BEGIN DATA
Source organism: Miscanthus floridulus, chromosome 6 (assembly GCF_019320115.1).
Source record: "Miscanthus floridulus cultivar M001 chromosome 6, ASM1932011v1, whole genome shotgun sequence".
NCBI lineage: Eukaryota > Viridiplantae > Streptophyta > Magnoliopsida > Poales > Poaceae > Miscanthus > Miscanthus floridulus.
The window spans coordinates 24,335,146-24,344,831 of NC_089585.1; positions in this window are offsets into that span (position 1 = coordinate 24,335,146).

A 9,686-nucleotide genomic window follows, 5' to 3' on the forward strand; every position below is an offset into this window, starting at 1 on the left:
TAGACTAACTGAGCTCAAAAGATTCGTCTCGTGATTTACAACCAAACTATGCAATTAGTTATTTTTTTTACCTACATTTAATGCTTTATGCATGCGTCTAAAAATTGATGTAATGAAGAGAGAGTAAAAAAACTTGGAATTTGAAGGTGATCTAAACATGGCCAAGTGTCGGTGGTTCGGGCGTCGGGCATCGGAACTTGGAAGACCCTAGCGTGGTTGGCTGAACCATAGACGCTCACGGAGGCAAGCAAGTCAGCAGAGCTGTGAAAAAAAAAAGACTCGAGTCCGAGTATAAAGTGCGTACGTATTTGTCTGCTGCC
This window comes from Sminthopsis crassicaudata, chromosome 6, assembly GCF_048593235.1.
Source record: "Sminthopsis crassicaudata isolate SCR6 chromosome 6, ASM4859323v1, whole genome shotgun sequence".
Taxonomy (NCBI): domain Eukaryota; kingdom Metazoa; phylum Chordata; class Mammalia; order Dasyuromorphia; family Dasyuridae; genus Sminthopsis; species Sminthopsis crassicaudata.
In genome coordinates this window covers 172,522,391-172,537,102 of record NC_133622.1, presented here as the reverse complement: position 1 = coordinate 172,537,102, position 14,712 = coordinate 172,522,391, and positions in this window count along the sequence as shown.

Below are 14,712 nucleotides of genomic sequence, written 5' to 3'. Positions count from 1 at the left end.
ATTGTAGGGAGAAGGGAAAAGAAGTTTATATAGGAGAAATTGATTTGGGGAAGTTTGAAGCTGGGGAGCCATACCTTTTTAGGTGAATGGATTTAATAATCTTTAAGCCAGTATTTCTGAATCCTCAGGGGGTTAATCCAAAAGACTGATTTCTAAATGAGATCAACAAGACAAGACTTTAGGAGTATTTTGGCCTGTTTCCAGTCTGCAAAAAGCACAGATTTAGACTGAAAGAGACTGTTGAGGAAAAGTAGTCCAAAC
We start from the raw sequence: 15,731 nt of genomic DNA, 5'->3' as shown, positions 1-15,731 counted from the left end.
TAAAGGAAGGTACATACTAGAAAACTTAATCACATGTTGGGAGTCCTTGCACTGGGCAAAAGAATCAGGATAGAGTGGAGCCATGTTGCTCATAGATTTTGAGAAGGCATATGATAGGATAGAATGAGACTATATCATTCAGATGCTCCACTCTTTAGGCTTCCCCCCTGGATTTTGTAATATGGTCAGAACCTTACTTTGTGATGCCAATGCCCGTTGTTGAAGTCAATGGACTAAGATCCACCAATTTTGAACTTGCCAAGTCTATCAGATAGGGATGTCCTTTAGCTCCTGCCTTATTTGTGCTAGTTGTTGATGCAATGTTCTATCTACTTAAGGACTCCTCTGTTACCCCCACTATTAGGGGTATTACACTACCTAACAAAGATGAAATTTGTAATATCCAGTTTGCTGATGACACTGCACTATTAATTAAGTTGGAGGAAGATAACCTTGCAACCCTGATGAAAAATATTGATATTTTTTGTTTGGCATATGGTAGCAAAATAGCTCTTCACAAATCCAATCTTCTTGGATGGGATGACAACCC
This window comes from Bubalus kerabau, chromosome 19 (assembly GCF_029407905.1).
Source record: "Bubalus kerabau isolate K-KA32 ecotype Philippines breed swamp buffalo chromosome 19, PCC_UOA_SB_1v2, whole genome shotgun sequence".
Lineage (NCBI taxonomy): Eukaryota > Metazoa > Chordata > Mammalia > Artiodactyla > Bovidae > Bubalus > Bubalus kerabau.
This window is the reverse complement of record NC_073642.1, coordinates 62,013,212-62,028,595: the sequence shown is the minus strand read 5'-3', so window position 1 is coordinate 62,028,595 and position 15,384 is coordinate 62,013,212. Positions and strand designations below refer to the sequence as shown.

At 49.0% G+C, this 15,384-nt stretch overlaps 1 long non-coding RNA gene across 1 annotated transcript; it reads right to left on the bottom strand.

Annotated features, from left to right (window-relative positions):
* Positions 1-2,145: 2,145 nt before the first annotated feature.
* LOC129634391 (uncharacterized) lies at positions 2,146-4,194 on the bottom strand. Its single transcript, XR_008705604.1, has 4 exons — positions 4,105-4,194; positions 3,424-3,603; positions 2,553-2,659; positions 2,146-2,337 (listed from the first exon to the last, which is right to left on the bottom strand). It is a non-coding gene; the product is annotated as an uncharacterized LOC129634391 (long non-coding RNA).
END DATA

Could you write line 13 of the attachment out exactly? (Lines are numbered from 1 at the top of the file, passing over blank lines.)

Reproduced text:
We start from the raw sequence: 15,731 nt of genomic DNA, 5'->3' as shown, positions 1-15,731 counted from the left end.